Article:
Woods has won eight times at Firestone, including his most recent PGA Tour victory in 2013, and has openly stated that he would like to qualify for the no-cut event in Akron before it shifts to Memphis next year. But in order to do so, Woods will need to move into the top 50 in the Official World Golf Ranking after this week's event at Carnoustie.
Woods is currently ranked No. 71 in the world, down two spots from last week, and based on projections it means that he'll need to finish no worse than a tie for eighth to have a chance of cracking the top 50. Woods' last top-10 finish at a major came at the 2013 Open at Muirfield, where he tied for sixth.
There are actually two OWGR cutoffs for the Bridgestone, July 23 and July 30. That means that Woods could theoretically still add a start at next week's RBC Canadian Open to chase a spot in the top 50, but he has said on multiple occasions that this week will be his last start of the month. The WGC-Bridgestone Invitational will be played Aug. 2-5.
There wasn't much movement in the world rankings last week, with the top 10 staying the same heading into the season's third major. Dustin Johnson remains world No. 1, followed by Justin Thomas, Justin Rose, Brooks Koepka and Jon Rahm. Defending Open champ Jordan Spieth is ranked sixth, with Rickie Fowler, Rory McIlroy, Jason Day and Tommy Fleetwood rounding out the top 10.
Despite taking the week off, Sweden's Alex Noren moved up three spots from No. 14 to No. 11, passing Patrick Reed, Bubba Watson and Paul Casey.
John Deere Classic champ Michael Kim went from No. 473 to No. 215 in the latest rankings, while South African Brandon Stone jumped from 371st to 110th with his win at the Scottish Open.
Spieth takes familiar break ahead of Open defense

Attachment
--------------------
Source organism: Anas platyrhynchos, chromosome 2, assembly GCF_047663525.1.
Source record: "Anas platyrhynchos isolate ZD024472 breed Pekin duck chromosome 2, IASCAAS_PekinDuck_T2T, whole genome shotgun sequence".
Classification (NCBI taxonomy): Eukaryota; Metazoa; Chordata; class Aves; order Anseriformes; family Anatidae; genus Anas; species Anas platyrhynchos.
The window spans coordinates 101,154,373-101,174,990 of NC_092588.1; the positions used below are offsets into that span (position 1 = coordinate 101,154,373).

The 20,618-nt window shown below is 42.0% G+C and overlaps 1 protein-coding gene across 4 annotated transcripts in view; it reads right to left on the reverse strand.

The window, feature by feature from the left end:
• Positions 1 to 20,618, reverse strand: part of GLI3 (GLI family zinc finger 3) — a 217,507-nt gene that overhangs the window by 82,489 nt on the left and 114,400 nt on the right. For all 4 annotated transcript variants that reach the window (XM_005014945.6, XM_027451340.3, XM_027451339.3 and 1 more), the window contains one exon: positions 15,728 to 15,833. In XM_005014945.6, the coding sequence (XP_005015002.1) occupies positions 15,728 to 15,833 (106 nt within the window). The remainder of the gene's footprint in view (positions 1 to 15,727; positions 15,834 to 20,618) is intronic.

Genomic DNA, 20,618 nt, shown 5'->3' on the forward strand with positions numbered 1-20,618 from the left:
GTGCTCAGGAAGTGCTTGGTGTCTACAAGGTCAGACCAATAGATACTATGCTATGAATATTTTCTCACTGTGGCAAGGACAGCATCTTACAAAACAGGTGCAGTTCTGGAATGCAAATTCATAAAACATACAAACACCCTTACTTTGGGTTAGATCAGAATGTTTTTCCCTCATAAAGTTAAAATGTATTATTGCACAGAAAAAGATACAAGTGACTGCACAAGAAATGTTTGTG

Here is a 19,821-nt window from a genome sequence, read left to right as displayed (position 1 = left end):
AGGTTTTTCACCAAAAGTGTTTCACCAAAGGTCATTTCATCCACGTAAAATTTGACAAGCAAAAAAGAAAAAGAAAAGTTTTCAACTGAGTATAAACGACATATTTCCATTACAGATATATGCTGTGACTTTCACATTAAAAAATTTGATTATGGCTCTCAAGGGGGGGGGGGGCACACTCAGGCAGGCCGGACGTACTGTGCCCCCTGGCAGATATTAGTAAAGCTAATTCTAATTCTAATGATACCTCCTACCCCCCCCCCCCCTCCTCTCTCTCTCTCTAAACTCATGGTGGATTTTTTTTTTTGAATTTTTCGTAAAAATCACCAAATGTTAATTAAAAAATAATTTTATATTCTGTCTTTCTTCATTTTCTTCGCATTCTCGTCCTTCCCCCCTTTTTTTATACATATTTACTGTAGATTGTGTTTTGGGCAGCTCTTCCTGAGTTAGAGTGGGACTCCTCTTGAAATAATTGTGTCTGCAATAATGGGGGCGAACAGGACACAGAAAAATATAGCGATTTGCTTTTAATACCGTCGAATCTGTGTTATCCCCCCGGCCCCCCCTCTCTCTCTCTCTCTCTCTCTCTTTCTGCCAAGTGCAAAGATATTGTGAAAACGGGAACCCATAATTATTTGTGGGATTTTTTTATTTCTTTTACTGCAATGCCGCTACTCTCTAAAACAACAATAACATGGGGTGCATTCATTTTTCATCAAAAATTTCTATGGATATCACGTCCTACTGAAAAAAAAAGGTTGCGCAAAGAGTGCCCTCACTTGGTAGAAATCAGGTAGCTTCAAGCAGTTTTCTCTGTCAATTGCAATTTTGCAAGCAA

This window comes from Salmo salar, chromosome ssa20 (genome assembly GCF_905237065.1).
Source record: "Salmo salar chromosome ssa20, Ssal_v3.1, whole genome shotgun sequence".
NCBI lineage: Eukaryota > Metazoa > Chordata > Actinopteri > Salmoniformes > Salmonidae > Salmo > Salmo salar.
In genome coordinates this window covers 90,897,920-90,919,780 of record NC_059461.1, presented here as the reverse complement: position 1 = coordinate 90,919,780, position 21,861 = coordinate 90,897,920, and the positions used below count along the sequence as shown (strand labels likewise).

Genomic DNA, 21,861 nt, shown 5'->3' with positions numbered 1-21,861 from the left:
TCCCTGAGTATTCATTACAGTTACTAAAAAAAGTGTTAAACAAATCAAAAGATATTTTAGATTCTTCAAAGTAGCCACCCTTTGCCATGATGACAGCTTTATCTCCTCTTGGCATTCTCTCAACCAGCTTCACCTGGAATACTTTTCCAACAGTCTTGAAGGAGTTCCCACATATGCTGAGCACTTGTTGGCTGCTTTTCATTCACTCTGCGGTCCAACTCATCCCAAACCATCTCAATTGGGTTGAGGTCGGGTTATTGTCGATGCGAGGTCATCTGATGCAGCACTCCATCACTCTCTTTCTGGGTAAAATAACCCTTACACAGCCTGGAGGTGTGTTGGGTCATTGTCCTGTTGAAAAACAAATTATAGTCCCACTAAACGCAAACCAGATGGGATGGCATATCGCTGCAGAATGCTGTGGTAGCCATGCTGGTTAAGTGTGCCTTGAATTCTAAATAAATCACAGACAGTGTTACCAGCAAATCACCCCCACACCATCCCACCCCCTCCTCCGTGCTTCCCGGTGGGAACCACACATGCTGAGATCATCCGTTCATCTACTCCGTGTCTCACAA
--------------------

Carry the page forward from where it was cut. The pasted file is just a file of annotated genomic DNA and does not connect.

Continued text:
CARNOUSTIE, Scotland – As his title chances seemed to be slipping away during the final round of last year’s Open Championship, Jordan Spieth’s caddie took a moment to remind him who he was.
Following a bogey at No. 13, Michael Greller referenced a recent vacation he’d taken to Mexico where he’d spent time with Michael Phelps and Michael Jordan and why he deserved to be among that group of singular athletes.
Spieth, who won last year’s Open, decided to continue the tradition, spending time in Cabo again before this week’s championship.
“I kind of went through the same schedule,” Spieth said on Monday at Carnoustie. “It was nice to have a little vacation.”
Spieth hasn’t played since the Travelers Championship; instead he attended the Special Olympics USA Games earlier this month in Seattle with his sister. It was Spieth’s first time back to the Pacific Northwest since he won the 2015 U.S. Open.
“I went out to Chambers Bay with [Greller],” Spieth said. “We kind of walked down the 18th hole. It was cool reliving those memories.”
But most of all Spieth said he needed a break after a particularly tough season.
“I had the itch to get back to it after a couple weeks of not really working,” he said. “It was nice to kind of have that itch to get back.”
Harrington: Fiery Carnoustie evokes Hoylake in '06
CARNOUSTIE, Scotland – One course came to mind when Padraig Harrington arrived on property and saw a firm, fast and yellow Carnoustie.
Hoylake in 2006.
That's when Tiger Woods avoided every bunker, bludgeoned the links with mid-irons and captured the last of his three Open titles.
So Harrington was asked: Given the similarity in firmness between Carnoustie and Hoylake, can Tiger stir the ghosts this week?
“I really don’t know,” Harrington said Monday. “He’s good enough to win this championship, no doubt about it. I don’t think he could play golf like the way he did in 2006. Nobody else could have tried to play the golf course the way he did, and nobody else could have played the way he did. I suspect he couldn’t play that way now, either. But I don’t know if that’s the strategy this week, to lay up that far back.”
With three days until the start of this championship, that’s the biggest question mark for Harrington, the 2007 winner here. He doesn’t know what his strategy will be – but his game plan will need to be “fluid.” Do you attack the course with driver and try to fly the fairway bunkers? Or do you attempt to lay back with an iron, even though it’s difficult to control the amount of run-out on the baked-out fairways and bring the bunkers into play?
“The fairways at Hoylake are quite flat, even though they were very fast,” Harrington said. “There’s a lot of undulations in the fairways here, so if you are trying to lay up, you can get hit the back of a slope and kick forward an extra 20 or 30 yards more than you think. So it’s not as easy to eliminate all the risk by laying up.”